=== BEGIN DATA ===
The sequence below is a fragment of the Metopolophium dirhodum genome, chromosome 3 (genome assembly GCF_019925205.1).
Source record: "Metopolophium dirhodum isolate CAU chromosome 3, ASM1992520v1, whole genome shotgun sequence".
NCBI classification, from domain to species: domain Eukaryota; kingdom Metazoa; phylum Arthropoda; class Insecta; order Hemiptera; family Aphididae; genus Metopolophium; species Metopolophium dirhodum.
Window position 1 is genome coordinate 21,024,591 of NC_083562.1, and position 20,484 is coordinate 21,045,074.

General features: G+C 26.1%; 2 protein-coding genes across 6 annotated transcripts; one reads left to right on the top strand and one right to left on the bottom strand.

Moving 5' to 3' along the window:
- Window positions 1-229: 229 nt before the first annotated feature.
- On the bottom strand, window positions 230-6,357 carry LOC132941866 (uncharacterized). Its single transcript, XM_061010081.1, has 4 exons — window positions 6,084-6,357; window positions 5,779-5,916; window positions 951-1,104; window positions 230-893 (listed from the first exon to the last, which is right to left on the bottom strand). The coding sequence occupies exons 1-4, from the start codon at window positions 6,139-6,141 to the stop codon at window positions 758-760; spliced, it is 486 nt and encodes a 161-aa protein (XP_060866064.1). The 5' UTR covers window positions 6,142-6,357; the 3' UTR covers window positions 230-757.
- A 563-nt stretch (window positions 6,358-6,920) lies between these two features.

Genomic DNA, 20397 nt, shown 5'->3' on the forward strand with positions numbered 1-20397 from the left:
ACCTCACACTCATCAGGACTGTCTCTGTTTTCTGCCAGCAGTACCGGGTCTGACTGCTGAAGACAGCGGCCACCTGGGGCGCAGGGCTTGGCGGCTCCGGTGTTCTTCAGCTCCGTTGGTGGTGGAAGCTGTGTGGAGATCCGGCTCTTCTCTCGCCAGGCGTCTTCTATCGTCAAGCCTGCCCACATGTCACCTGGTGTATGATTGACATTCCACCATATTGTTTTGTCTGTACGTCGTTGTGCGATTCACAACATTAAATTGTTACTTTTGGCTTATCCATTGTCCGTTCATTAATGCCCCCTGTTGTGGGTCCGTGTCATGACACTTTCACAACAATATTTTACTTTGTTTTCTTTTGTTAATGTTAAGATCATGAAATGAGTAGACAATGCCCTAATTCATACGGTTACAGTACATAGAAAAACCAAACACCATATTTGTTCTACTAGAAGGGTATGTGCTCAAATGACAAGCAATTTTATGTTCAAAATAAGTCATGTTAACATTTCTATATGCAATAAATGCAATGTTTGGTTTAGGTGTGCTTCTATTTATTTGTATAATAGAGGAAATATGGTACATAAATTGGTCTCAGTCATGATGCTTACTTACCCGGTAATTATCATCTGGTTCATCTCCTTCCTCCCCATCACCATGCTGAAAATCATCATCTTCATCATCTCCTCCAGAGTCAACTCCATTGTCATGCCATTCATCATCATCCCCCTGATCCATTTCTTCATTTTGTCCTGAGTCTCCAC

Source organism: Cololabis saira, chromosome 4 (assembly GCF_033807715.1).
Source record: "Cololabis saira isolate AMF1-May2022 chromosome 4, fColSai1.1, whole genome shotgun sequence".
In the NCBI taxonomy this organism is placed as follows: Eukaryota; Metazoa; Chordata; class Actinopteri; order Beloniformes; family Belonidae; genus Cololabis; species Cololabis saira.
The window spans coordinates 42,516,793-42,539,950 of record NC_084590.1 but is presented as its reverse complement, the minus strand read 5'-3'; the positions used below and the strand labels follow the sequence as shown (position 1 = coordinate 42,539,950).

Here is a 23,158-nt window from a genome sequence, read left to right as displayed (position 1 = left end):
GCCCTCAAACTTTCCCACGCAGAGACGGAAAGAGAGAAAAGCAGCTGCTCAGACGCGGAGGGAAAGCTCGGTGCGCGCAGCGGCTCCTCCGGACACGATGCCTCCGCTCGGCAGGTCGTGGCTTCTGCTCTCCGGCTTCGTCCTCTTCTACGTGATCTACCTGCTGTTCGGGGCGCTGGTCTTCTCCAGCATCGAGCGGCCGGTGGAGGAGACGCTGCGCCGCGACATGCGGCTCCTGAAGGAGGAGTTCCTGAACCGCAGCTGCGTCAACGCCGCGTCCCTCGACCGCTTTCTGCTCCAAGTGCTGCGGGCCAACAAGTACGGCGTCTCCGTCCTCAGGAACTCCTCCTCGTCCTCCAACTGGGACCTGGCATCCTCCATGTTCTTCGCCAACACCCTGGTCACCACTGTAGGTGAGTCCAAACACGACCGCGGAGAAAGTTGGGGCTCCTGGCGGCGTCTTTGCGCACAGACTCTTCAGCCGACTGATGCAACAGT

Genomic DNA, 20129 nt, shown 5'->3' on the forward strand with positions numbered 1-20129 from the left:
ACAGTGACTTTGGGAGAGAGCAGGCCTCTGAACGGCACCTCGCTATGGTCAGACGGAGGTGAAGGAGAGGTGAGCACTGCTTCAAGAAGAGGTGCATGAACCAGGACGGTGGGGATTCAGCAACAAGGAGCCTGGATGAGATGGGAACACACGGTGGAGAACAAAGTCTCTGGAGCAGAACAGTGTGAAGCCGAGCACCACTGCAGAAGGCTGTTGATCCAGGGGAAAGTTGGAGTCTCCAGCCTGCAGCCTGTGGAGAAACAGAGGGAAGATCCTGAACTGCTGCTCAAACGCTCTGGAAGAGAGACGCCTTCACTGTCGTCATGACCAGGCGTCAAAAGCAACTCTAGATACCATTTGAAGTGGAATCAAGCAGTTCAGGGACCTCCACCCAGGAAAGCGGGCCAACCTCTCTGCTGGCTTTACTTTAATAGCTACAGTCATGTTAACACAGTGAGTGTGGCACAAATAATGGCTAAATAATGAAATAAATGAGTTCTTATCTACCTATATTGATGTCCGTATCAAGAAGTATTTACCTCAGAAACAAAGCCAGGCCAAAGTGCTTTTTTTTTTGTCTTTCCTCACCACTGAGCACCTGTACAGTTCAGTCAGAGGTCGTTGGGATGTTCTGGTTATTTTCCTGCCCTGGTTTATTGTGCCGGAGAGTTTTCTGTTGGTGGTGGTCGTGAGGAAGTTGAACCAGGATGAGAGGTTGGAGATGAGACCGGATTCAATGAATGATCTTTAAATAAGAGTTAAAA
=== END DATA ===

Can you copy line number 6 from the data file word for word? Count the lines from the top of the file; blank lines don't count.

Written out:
Moving 5' to 3' along the window: